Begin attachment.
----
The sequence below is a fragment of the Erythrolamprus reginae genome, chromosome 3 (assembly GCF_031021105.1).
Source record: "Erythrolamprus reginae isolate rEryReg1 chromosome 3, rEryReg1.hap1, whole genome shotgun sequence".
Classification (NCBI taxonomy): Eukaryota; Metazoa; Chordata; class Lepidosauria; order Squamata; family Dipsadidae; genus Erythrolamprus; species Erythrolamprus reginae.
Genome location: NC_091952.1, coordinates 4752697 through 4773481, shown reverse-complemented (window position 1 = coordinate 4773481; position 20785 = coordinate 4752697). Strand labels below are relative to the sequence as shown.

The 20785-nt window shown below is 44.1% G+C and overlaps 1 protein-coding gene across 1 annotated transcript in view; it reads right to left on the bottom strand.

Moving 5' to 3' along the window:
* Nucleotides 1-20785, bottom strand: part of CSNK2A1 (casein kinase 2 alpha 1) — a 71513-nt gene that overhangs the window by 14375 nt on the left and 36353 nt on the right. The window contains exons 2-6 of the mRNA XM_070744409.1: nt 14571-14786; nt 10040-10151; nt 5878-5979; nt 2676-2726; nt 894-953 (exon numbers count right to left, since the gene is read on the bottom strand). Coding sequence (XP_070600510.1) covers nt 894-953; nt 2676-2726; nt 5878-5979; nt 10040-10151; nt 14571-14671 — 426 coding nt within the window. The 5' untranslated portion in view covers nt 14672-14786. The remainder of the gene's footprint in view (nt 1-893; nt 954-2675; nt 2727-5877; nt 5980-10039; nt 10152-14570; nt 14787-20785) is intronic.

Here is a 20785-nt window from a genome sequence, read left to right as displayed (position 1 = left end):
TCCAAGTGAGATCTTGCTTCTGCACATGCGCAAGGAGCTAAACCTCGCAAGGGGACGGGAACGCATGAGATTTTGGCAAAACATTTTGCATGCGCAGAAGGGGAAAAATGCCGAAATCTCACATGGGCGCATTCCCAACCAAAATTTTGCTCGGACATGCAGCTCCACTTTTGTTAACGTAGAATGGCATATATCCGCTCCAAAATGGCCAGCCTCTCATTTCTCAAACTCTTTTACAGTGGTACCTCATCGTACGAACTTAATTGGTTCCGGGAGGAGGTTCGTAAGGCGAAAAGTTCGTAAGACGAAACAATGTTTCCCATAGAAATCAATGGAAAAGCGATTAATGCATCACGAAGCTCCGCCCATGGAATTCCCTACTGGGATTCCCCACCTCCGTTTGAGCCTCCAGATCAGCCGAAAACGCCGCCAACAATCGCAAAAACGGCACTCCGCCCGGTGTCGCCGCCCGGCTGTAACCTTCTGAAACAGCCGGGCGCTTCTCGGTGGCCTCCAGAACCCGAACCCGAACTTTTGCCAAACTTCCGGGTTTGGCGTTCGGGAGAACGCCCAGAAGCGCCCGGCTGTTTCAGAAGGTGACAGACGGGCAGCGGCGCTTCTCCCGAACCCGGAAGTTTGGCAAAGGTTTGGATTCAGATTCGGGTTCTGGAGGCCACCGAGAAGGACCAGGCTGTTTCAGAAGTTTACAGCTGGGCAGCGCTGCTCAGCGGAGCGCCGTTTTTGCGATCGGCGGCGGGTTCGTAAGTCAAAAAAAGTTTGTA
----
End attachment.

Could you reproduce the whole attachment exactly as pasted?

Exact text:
The sequence below is a fragment of the Erythrolamprus reginae genome, chromosome 3 (assembly GCF_031021105.1).
Source record: "Erythrolamprus reginae isolate rEryReg1 chromosome 3, rEryReg1.hap1, whole genome shotgun sequence".
Classification (NCBI taxonomy): Eukaryota; Metazoa; Chordata; class Lepidosauria; order Squamata; family Dipsadidae; genus Erythrolamprus; species Erythrolamprus reginae.
Genome location: NC_091952.1, coordinates 4752697 through 4773481, shown reverse-complemented (window position 1 = coordinate 4773481; position 20785 = coordinate 4752697). Strand labels below are relative to the sequence as shown.

The 20785-nt window shown below is 44.1% G+C and overlaps 1 protein-coding gene across 1 annotated transcript in view; it reads right to left on the bottom strand.

Moving 5' to 3' along the window:
* Nucleotides 1-20785, bottom strand: part of CSNK2A1 (casein kinase 2 alpha 1) — a 71513-nt gene that overhangs the window by 14375 nt on the left and 36353 nt on the right. The window contains exons 2-6 of the mRNA XM_070744409.1: nt 14571-14786; nt 10040-10151; nt 5878-5979; nt 2676-2726; nt 894-953 (exon numbers count right to left, since the gene is read on the bottom strand). Coding sequence (XP_070600510.1) covers nt 894-953; nt 2676-2726; nt 5878-5979; nt 10040-10151; nt 14571-14671 — 426 coding nt within the window. The 5' untranslated portion in view covers nt 14672-14786. The remainder of the gene's footprint in view (nt 1-893; nt 954-2675; nt 2727-5877; nt 5980-10039; nt 10152-14570; nt 14787-20785) is intronic.

Here is a 20785-nt window from a genome sequence, read left to right as displayed (position 1 = left end):
TCCAAGTGAGATCTTGCTTCTGCACATGCGCAAGGAGCTAAACCTCGCAAGGGGACGGGAACGCATGAGATTTTGGCAAAACATTTTGCATGCGCAGAAGGGGAAAAATGCCGAAATCTCACATGGGCGCATTCCCAACCAAAATTTTGCTCGGACATGCAGCTCCACTTTTGTTAACGTAGAATGGCATATATCCGCTCCAAAATGGCCAGCCTCTCATTTCTCAAACTCTTTTACAGTGGTACCTCATCGTACGAACTTAATTGGTTCCGGGAGGAGGTTCGTAAGGCGAAAAGTTCGTAAGACGAAACAATGTTTCCCATAGAAATCAATGGAAAAGCGATTAATGCATCACGAAGCTCCGCCCATGGAATTCCCTACTGGGATTCCCCACCTCCGTTTGAGCCTCCAGATCAGCCGAAAACGCCGCCAACAATCGCAAAAACGGCACTCCGCCCGGTGTCGCCGCCCGGCTGTAACCTTCTGAAACAGCCGGGCGCTTCTCGGTGGCCTCCAGAACCCGAACCCGAACTTTTGCCAAACTTCCGGGTTTGGCGTTCGGGAGAACGCCCAGAAGCGCCCGGCTGTTTCAGAAGGTGACAGACGGGCAGCGGCGCTTCTCCCGAACCCGGAAGTTTGGCAAAGGTTTGGATTCAGATTCGGGTTCTGGAGGCCACCGAGAAGGACCAGGCTGTTTCAGAAGTTTACAGCTGGGCAGCGCTGCTCAGCGGAGCGCCGTTTTTGCGATCGGCGGCGGGTTCGTAAGTCAAAAAAAGTTTGTA